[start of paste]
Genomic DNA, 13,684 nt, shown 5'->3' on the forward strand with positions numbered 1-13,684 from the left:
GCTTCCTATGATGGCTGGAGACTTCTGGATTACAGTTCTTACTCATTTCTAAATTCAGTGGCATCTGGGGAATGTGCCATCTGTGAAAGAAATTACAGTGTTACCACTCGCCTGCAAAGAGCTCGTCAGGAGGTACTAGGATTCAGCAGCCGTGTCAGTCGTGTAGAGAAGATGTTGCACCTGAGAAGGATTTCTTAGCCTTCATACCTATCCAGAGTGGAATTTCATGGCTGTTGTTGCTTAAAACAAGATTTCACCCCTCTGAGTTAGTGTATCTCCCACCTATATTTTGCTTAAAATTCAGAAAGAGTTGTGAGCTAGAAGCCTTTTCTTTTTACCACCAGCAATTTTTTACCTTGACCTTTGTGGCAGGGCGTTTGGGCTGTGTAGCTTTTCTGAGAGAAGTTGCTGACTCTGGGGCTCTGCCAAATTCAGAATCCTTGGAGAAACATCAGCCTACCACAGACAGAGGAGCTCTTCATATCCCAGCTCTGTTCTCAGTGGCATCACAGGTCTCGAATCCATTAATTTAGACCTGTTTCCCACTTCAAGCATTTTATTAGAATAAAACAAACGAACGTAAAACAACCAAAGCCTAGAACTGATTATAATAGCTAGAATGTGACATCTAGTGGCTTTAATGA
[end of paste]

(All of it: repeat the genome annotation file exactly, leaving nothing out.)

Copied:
Genomic DNA, 13,684 nt, shown 5'->3' on the forward strand with positions numbered 1-13,684 from the left:
GCTTCCTATGATGGCTGGAGACTTCTGGATTACAGTTCTTACTCATTTCTAAATTCAGTGGCATCTGGGGAATGTGCCATCTGTGAAAGAAATTACAGTGTTACCACTCGCCTGCAAAGAGCTCGTCAGGAGGTACTAGGATTCAGCAGCCGTGTCAGTCGTGTAGAGAAGATGTTGCACCTGAGAAGGATTTCTTAGCCTTCATACCTATCCAGAGTGGAATTTCATGGCTGTTGTTGCTTAAAACAAGATTTCACCCCTCTGAGTTAGTGTATCTCCCACCTATATTTTGCTTAAAATTCAGAAAGAGTTGTGAGCTAGAAGCCTTTTCTTTTTACCACCAGCAATTTTTTACCTTGACCTTTGTGGCAGGGCGTTTGGGCTGTGTAGCTTTTCTGAGAGAAGTTGCTGACTCTGGGGCTCTGCCAAATTCAGAATCCTTGGAGAAACATCAGCCTACCACAGACAGAGGAGCTCTTCATATCCCAGCTCTGTTCTCAGTGGCATCACAGGTCTCGAATCCATTAATTTAGACCTGTTTCCCACTTCAAGCATTTTATTAGAATAAAACAAACGAACGTAAAACAACCAAAGCCTAGAACTGATTATAATAGCTAGAATGTGACATCTAGTGGCTTTAATGA